So while we all wait for the perfect test case to come along which will toss anti-marriage-equality laws on to the same ashcan of history that contains “separate but equal” and the word “miscegenation,” there will be political work to do and victories to achieve. Hollingsworth v. Perry and United States v. Windsor are going to be rallying cries for full marriage equality for a few years to come, but in the end the case that future history students learn about may in fact be whatever Adam and Steve v. Texas case the court has in its near future. But the only way the Supreme Court is ever going to issue a Loving v. Virginia ruling to strike down what remains of DOMA is if the entire country is clearly and irrevocably politically ready for such a momentous decision. And that means more states changing their laws in the meantime.

The good news is that, from this point forward, we’re going to be winning more victories than the opponents of marriage equality. A lot more victories, in fact. And winning them will have the added amusement of turning a wedge issue which has been used against Democrats for decades against Republicans. Call it icing on the wedding cake.

[Program Note: Because marriage equality is such a personal subject, I began writing today by reviewing what I had previously written on the subject over the last seven years. But I didn’t want to clutter up the article above with a bunch of self-referential links. So instead, I’m providing them here in a bunch, if anyone’s interested in reading about my own evolution on the subject. The very first blog post I ever wrote, almost exactly seven years ago, used the term “gay marriage” in its third sentence. Since then (in chronological order), I have revisited the subject of marriage equality many times, most notably when I came out in favor of polygamy, polyandry, polygyny, or polyamory (take your choice) as the next marriage equality issue of our time, quite seriously asking the question: “If you support gay marriage, could you also support polygamy? If so, why? If not, why not?” When the Proposition 8 case first began to move, I mistakenly predicted that it would indeed be a sweeping win for marriage equality, back in 2010. Last year, I began making the observation that Democrats were set up to begin winning the culture wars. By the end of the year, after the two cases had been taken up by the Supreme Court, I was cautioning that the DOMA case was much more likely to get a ruling with a sweeping impact than the Proposition 8 case. In March of this year, I predicted that America had indeed reached a tipping point on marriage equality from which there would be no return. The same week, I wrote of my own personal evolution on gay rights in general, and how as recently as 2005 I was wrong on reading the politics of it being a good issue for Democrats. In the last few months, I wrote again about how the Republican wedge issues were losing their edges, and how I was cautiously optimistic about the rulings the Supreme Court announced today. Not surprisingly, the closer we got to today’s ruling, the better my predictions got as to what was going to happen. I join with all marriage equality supporters across the land in celebrating today’s victories, and optimistically look forward to fighting the good fight in state after state until we achieve true marriage equality across the land for everyone!]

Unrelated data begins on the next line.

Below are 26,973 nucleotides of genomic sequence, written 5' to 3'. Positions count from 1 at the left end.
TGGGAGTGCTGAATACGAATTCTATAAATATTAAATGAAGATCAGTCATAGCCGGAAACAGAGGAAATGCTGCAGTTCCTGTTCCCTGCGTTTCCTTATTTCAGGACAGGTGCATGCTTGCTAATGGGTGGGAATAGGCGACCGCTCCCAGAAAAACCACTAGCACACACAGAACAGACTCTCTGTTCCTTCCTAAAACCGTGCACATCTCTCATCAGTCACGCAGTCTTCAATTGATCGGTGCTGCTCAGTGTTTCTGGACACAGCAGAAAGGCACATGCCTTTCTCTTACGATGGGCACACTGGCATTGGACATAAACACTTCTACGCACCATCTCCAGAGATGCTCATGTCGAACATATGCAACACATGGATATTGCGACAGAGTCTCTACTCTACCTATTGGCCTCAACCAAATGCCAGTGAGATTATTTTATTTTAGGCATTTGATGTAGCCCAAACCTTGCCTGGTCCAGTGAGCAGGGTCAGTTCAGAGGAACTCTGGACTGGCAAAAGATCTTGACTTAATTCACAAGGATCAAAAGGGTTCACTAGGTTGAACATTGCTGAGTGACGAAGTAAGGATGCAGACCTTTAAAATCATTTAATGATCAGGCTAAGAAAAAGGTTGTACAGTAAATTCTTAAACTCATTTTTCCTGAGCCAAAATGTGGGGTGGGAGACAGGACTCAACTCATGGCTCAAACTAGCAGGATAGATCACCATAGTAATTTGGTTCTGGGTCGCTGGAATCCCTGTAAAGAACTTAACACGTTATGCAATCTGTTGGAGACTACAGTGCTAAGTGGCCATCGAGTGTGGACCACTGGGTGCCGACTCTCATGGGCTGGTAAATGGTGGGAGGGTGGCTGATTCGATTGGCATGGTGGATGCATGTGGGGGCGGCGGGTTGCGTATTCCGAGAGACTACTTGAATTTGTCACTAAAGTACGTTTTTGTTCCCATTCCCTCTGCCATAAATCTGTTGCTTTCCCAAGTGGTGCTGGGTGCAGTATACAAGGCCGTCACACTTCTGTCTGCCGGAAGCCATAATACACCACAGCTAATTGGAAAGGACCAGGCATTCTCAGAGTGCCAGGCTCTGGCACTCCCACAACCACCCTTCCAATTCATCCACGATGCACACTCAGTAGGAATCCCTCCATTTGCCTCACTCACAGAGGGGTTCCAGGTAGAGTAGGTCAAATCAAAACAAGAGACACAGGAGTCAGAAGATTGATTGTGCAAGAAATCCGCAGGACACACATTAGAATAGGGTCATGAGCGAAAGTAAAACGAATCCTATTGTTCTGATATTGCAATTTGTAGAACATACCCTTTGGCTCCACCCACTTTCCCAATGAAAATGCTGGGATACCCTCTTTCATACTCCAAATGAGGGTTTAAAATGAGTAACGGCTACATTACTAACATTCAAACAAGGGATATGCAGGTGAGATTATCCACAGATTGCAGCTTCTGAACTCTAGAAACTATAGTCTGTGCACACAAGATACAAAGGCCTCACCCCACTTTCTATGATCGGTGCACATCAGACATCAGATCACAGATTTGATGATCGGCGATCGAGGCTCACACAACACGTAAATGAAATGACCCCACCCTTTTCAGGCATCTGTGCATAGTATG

Queerty – Facebook Is Filing Marriage-Equality Amicus Brief With Supreme Court

Facebook Is Filing Marriage-Equality Amicus Brief With Supreme Court

A note on LGBTQ@Facebook reveals that the social-media giant will be filing a brief this week in opposition to the Defense of Marriage Act and Proposition 8, both of which are before the Supreme Court in March:

This week, Facebook is proudly joining hundreds of businesses in submitting briefs to the U.S. Supreme Court supporting same-sex marriage. The briefs explain to the Court how the Defense of Marriage Act and California’s Proposition 8 discriminate against employees in same-sex marriages and create undue burdens on companies and employees.
We’ll post links to both filings on the LGBTQ@Facebook page when they are available.
That’s a status update we can get behind!
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ON: FEB 26, 2013